The stainless steel bar subject to this review is currently classifiable under subheadings 7222.11.00.05, 7222.11.00.50, 7222.19.00.05, 7222.19.00.50, 7222.20.00.05, 7222.20.00.45, 7222.20.00.75, and 7222.30.00.00 of the Harmonized Tariff Schedule of the United States (“HTSUS”). Although the HTSUS subheadings are provided for convenience and customs purposes, the written description of the scope of the order is dispositive.
Fair Value Comparisons Back to Top
To determine whether sales of stainless steel bar by BGH to the United States were made at less than normal value (“NV”), we compared the export price (“EP”) to NV, as described in the “Export Price” and “Normal Value” sections of this notice, below.
Pursuant to section 777A(d)(2) of the Tariff Act of 1930, as amended (“the Act”), we compared the EPs of individual U.S. transactions to the weighted-average NV of the foreign like product, where there were sales made in the ordinary course of trade, as discussed in the “Normal Value” section of this notice.
Product Comparisons Back to Top
In accordance with section 771(16) of the Act, we considered all products produced by BGH covered by the description in the “Scope of the Order” section, above, to be foreign like products for purposes of determining appropriate product comparisons to U.S. sales. In accordance with section 773(a)(1)(C)(ii) of the Act, in order to determine whether there was a sufficient volume of sales in the home market to serve as a viable basis for calculating NV, we compared BGH's volume of home market sales of the foreign like product to the volume of its U.S. sales of the subject merchandise. (For further details, see the “Normal Value” section of this notice.)
We compared U.S. sales to sales made in the comparison market within the contemporaneous window period, which extends from three months prior to the POR until two months after the POR. Where there were no sales of identical merchandise in the comparison market made in the ordinary course of trade to compare to U.S. sales, we compared U.S. sales to sales of the most similar foreign like product made in the ordinary course of trade. In making product comparisons, consistent with the Notice of Final Determination of Sales at Less Than Fair Value: Stainless Steel Bar from Germany, 67 FR 3159 (January 23, 2002) and Notice of Amended Final Determination of Sales at Less Than Fair Value and Antidumping Duty Order: Stainless Steel Bar from Germany, 67 FR 10382 (March 7, 2002) (collectively “LTFV Final”), we matched foreign like products based on the physical characteristics reported by BGH in the following order: general type of finish; grade; remelting process; type of final finishing operation; shape; and size.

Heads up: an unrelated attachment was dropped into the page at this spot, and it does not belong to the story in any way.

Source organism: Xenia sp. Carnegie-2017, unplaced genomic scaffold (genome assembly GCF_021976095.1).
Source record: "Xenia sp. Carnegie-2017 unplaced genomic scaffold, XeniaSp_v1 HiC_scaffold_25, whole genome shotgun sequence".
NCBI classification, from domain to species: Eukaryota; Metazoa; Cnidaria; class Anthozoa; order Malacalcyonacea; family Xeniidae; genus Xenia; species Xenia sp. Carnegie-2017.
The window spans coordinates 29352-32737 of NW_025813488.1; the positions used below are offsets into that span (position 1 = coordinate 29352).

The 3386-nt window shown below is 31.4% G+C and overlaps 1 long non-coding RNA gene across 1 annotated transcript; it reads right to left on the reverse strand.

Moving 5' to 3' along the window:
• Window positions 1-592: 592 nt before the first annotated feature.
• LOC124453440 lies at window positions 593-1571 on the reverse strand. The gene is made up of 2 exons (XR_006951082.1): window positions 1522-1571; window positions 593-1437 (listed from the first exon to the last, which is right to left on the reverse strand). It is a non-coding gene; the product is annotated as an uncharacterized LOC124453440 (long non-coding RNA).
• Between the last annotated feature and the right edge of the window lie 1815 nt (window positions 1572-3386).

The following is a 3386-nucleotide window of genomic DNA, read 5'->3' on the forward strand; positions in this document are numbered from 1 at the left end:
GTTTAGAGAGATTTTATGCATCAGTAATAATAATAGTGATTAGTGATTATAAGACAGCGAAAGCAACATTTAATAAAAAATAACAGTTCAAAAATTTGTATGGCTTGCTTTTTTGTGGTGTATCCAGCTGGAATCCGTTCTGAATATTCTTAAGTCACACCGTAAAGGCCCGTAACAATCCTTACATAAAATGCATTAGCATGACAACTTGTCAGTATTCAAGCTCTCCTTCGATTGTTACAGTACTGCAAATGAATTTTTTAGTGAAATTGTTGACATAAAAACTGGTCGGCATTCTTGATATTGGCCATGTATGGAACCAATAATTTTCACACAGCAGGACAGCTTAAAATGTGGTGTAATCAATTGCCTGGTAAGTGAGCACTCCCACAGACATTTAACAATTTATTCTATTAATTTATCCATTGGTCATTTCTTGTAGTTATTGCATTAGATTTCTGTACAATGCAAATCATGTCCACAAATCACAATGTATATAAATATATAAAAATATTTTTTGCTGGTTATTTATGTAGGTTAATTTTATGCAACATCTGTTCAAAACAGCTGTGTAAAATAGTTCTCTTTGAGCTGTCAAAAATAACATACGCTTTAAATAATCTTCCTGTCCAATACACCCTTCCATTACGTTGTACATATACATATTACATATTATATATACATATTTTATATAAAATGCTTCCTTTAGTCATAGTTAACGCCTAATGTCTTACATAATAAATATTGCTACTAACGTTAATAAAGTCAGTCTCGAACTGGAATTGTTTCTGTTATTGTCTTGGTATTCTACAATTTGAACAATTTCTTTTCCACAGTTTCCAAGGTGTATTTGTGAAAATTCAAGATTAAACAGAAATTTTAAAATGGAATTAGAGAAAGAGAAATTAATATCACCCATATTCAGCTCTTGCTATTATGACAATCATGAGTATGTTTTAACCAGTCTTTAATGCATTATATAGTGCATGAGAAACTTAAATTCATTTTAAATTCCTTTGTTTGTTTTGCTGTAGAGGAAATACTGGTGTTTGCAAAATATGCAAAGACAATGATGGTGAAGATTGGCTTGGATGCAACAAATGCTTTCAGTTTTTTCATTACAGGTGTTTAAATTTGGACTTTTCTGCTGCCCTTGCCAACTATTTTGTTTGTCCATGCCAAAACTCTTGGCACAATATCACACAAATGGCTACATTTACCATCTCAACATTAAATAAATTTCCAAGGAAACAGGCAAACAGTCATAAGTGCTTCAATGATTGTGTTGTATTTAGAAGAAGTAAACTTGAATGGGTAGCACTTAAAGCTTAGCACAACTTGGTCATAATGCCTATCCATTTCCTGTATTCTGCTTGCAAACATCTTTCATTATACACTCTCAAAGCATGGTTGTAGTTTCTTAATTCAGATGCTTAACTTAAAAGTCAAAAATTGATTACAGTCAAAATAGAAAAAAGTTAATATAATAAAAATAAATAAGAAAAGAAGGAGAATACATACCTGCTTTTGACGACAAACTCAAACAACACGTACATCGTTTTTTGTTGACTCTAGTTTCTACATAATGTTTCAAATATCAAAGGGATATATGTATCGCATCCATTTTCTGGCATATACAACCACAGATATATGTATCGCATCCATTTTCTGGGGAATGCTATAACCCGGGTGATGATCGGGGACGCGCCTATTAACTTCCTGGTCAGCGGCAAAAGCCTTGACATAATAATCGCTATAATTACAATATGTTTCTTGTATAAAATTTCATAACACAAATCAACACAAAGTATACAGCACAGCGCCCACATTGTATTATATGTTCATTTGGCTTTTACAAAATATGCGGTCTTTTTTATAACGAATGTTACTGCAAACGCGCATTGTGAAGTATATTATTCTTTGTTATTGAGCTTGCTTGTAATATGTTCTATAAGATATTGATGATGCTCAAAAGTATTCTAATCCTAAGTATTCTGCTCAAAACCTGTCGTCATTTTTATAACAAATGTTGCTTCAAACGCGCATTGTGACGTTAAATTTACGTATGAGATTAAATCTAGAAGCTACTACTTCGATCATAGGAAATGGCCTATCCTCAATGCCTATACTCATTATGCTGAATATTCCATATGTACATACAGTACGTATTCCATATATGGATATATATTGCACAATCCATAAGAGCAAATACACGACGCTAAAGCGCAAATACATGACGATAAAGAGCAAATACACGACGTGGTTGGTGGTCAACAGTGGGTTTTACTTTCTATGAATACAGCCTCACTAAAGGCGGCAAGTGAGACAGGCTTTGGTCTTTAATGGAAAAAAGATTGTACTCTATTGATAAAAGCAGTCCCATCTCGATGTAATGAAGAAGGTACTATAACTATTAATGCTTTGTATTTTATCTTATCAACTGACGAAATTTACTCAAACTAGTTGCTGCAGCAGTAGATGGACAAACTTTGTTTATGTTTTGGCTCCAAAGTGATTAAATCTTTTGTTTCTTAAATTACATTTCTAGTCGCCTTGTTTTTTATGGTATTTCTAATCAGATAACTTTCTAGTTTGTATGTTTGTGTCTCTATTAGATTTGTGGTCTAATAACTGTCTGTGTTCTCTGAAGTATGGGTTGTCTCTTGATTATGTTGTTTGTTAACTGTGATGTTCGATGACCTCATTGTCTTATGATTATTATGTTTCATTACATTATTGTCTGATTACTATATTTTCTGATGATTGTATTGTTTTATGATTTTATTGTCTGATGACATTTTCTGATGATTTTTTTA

Export Price Back to Top
We calculated EP in accordance with section 772(a) of the Act because the merchandise was sold to the first unaffiliated purchaser in the United States prior to importation by the exporter or producer outside the United States and because constructed export price methodology was not otherwise warranted. We based EP on the packed ex-works or delivered price to unaffiliated purchasers in the United States. We identified the correct starting price by accounting for billing adjustments and early payment discounts. We also made deductions from the starting price for movement expenses in accordance with section 772(c)(2)(A) of the Act. These deductions included foreign inland freight, international freight, U.S. other transportation expense, marine insurance, U.S. customs duties (including harbor maintenance fees and merchandise processing fees), and U.S. inland freight.
Normal Value Back to Top
A. Home Market Viability
In order to determine whether there was a sufficient volume of sales in the home market to serve as a viable basis for calculating NV (i.e., whether the aggregate volume of home market sales of the foreign like product is equal to or greater than five percent of the aggregate volume of U.S. sales), we compared BGH's volume of home market sales of the foreign like product to the volume of its U.S. sales of the subject merchandise, in accordance with 19 CFR 351.404(b)(2) of the Department's regulations. Because BGH's aggregate volume of home market sales of the foreign like product was greater than five percent of its aggregate volume of U.S. sales for the subject merchandise, we determined that the home market was viable.
B. Affiliated-Party Transactions and Arm's-Length Test
The Department's practice with respect to the use of home market sales to affiliated parties for NV is to determine whether such sales are at arm's-length prices. BGH made sales in the home market to affiliated and unaffiliated customers. To test whether the sales to affiliates were made at arm's-length prices, we compared the starting prices of sales to affiliated and unaffiliated customers net of all movement charges, direct selling expenses, discounts, and packing. Where the price to the affiliated party was, on average, within a range of 98 to 102 percent of the price of the same or comparable merchandise to the unaffiliated parties, we determined that the sales made to the affiliated party were at arm's length. See Antidumping Proceedings: Affiliated Party Sales in the Ordinary Course of Trade, 67 FR 69186 (November 15, 2002). In accordance with the Department's practice, we only included in our margin analysis those sales to affiliated parties that were made at arm's length.
C. Cost of Production
Because we disregarded sales below the cost of production (“COP”) in the last completed review for BGH (see SSBar First Review), we had reasonable grounds to believe or suspect that sales of the foreign like product under consideration for the determination of NV in this review may have been made at prices below the COP, as provided by section 773(b)(2)(A)(ii) of the Act. Therefore, pursuant to section 773(b)(1) of the Act, we requested that BGH respond to section D, the cost of production/constructed value section of the questionnaire.
We conducted the COP analysis described below.